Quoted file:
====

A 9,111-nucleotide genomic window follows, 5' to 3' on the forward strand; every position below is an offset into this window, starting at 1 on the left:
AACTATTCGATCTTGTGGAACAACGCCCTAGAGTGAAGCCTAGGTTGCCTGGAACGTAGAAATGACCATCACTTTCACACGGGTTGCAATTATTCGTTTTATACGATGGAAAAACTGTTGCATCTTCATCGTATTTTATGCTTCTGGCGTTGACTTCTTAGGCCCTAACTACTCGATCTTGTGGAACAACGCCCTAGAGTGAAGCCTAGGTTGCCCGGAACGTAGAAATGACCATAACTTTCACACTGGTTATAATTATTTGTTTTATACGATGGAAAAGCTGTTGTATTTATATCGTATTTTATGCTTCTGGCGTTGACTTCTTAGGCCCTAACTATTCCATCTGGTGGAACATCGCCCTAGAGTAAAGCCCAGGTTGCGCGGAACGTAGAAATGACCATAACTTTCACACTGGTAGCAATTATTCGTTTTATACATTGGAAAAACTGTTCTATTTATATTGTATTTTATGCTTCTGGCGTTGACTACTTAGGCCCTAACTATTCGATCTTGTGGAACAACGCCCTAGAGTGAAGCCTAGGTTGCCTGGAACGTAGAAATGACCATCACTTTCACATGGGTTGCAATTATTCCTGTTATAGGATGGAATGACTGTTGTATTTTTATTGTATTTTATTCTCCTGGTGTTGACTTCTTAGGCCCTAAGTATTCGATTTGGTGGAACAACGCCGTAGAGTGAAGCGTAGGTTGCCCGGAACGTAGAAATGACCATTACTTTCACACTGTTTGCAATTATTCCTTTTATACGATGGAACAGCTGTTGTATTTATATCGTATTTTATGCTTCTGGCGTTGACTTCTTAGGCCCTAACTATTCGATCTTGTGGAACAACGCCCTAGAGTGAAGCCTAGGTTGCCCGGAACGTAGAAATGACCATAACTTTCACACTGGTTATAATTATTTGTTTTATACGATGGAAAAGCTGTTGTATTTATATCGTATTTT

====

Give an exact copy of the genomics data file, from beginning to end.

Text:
A 9,111-nucleotide genomic window follows, 5' to 3' on the forward strand; every position below is an offset into this window, starting at 1 on the left:
AACTATTCGATCTTGTGGAACAACGCCCTAGAGTGAAGCCTAGGTTGCCTGGAACGTAGAAATGACCATCACTTTCACACGGGTTGCAATTATTCGTTTTATACGATGGAAAAACTGTTGCATCTTCATCGTATTTTATGCTTCTGGCGTTGACTTCTTAGGCCCTAACTACTCGATCTTGTGGAACAACGCCCTAGAGTGAAGCCTAGGTTGCCCGGAACGTAGAAATGACCATAACTTTCACACTGGTTATAATTATTTGTTTTATACGATGGAAAAGCTGTTGTATTTATATCGTATTTTATGCTTCTGGCGTTGACTTCTTAGGCCCTAACTATTCCATCTGGTGGAACATCGCCCTAGAGTAAAGCCCAGGTTGCGCGGAACGTAGAAATGACCATAACTTTCACACTGGTAGCAATTATTCGTTTTATACATTGGAAAAACTGTTCTATTTATATTGTATTTTATGCTTCTGGCGTTGACTACTTAGGCCCTAACTATTCGATCTTGTGGAACAACGCCCTAGAGTGAAGCCTAGGTTGCCTGGAACGTAGAAATGACCATCACTTTCACATGGGTTGCAATTATTCCTGTTATAGGATGGAATGACTGTTGTATTTTTATTGTATTTTATTCTCCTGGTGTTGACTTCTTAGGCCCTAAGTATTCGATTTGGTGGAACAACGCCGTAGAGTGAAGCGTAGGTTGCCCGGAACGTAGAAATGACCATTACTTTCACACTGTTTGCAATTATTCCTTTTATACGATGGAACAGCTGTTGTATTTATATCGTATTTTATGCTTCTGGCGTTGACTTCTTAGGCCCTAACTATTCGATCTTGTGGAACAACGCCCTAGAGTGAAGCCTAGGTTGCCCGGAACGTAGAAATGACCATAACTTTCACACTGGTTATAATTATTTGTTTTATACGATGGAAAAGCTGTTGTATTTATATCGTATTTT